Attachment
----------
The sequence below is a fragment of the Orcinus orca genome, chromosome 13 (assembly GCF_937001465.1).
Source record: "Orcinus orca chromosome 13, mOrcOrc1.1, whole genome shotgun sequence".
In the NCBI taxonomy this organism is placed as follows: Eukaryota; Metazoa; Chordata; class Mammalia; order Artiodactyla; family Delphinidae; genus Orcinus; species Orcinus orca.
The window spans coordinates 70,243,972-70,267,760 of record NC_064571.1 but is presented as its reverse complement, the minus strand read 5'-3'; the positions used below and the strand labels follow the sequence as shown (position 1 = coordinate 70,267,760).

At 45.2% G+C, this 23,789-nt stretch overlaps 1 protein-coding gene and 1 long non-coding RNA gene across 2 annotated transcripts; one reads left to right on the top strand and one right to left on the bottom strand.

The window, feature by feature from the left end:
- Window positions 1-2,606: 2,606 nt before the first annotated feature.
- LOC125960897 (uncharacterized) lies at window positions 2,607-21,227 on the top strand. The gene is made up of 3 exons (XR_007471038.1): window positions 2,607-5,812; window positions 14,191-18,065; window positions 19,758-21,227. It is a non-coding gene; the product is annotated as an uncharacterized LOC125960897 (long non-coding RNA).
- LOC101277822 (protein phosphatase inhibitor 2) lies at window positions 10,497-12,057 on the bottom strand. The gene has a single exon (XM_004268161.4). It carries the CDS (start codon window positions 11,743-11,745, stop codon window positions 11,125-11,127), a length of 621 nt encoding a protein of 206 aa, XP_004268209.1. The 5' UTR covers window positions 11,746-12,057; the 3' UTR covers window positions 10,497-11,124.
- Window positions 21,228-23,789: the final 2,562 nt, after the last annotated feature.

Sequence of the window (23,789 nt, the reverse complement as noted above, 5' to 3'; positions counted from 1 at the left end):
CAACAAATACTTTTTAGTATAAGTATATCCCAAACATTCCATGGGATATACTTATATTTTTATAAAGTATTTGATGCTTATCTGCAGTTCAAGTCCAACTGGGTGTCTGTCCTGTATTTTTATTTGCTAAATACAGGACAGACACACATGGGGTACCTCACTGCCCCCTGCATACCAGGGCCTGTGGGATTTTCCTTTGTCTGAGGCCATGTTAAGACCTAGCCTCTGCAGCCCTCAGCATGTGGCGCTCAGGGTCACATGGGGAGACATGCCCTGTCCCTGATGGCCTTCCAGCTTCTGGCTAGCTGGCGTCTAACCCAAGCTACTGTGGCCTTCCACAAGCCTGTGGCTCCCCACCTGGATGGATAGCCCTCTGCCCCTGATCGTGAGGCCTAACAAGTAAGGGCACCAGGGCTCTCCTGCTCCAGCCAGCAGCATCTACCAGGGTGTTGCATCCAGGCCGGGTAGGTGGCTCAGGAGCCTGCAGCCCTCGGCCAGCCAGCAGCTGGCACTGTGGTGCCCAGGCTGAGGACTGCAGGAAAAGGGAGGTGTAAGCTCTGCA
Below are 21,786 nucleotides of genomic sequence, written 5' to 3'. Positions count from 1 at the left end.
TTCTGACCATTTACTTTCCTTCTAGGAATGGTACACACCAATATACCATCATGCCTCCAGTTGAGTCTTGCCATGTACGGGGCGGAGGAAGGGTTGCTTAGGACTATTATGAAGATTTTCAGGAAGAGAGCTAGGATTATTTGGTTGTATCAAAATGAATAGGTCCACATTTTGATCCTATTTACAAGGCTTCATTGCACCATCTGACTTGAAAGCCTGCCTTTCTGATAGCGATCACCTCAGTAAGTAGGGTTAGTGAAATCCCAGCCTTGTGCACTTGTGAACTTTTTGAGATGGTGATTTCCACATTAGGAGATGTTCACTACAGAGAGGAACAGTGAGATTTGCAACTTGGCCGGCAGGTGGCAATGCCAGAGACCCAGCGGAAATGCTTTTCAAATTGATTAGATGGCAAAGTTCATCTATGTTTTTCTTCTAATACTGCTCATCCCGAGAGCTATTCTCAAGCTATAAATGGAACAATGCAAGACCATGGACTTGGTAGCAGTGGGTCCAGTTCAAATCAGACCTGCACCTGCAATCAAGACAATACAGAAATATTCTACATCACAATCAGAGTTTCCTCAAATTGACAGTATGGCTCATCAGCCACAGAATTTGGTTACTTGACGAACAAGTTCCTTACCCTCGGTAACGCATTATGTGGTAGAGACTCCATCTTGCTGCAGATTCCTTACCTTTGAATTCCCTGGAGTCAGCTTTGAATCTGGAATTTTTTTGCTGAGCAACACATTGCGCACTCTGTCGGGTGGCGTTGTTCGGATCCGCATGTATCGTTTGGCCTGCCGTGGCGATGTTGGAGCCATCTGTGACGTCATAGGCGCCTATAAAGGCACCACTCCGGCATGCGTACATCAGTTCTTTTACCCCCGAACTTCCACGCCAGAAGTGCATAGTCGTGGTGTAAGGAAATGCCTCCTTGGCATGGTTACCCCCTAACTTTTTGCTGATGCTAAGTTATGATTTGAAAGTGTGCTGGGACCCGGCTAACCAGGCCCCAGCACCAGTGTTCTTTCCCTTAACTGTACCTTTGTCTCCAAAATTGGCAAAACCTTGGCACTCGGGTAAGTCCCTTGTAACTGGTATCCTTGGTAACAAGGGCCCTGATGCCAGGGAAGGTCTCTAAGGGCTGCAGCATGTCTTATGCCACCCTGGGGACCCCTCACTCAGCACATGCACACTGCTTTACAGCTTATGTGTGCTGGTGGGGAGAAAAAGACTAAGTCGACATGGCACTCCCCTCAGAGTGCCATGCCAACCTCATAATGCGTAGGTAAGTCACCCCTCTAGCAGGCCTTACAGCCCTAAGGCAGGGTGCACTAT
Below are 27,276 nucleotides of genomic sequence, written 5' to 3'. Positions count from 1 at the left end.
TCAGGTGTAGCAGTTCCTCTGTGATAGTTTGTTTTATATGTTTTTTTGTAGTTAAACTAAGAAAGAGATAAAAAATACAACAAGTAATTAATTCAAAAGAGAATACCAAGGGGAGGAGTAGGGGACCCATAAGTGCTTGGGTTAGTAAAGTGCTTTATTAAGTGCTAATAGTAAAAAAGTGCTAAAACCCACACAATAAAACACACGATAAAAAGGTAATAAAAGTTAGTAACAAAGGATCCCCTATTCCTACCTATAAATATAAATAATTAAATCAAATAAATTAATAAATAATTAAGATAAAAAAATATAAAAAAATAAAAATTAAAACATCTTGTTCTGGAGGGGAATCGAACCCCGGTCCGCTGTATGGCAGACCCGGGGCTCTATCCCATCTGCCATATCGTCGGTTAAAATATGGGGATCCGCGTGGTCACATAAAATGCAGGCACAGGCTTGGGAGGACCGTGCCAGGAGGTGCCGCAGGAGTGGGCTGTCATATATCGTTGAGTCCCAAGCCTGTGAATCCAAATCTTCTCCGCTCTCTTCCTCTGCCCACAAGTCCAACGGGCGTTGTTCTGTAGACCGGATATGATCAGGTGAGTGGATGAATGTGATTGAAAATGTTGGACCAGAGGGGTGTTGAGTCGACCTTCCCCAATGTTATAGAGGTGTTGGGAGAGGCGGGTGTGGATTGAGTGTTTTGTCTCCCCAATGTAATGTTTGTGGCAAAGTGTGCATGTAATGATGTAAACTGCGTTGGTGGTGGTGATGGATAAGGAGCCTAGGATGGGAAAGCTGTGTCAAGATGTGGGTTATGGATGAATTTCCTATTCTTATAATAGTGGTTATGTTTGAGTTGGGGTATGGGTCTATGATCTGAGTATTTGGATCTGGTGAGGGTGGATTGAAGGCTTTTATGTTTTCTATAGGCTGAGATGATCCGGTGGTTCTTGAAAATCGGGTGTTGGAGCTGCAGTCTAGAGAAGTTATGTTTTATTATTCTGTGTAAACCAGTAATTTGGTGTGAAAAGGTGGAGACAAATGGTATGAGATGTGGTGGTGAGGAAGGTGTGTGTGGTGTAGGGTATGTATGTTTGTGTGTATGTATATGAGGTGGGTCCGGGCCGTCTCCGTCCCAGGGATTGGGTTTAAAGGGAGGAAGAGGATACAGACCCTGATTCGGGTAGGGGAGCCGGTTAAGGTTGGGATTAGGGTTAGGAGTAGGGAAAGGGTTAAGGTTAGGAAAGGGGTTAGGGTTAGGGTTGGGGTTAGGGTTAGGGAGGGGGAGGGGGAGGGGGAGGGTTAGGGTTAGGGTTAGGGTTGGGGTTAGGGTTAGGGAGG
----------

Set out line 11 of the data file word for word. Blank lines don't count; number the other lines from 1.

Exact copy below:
Sequence of the window (23,789 nt, the reverse complement as noted above, 5' to 3'; positions counted from 1 at the left end):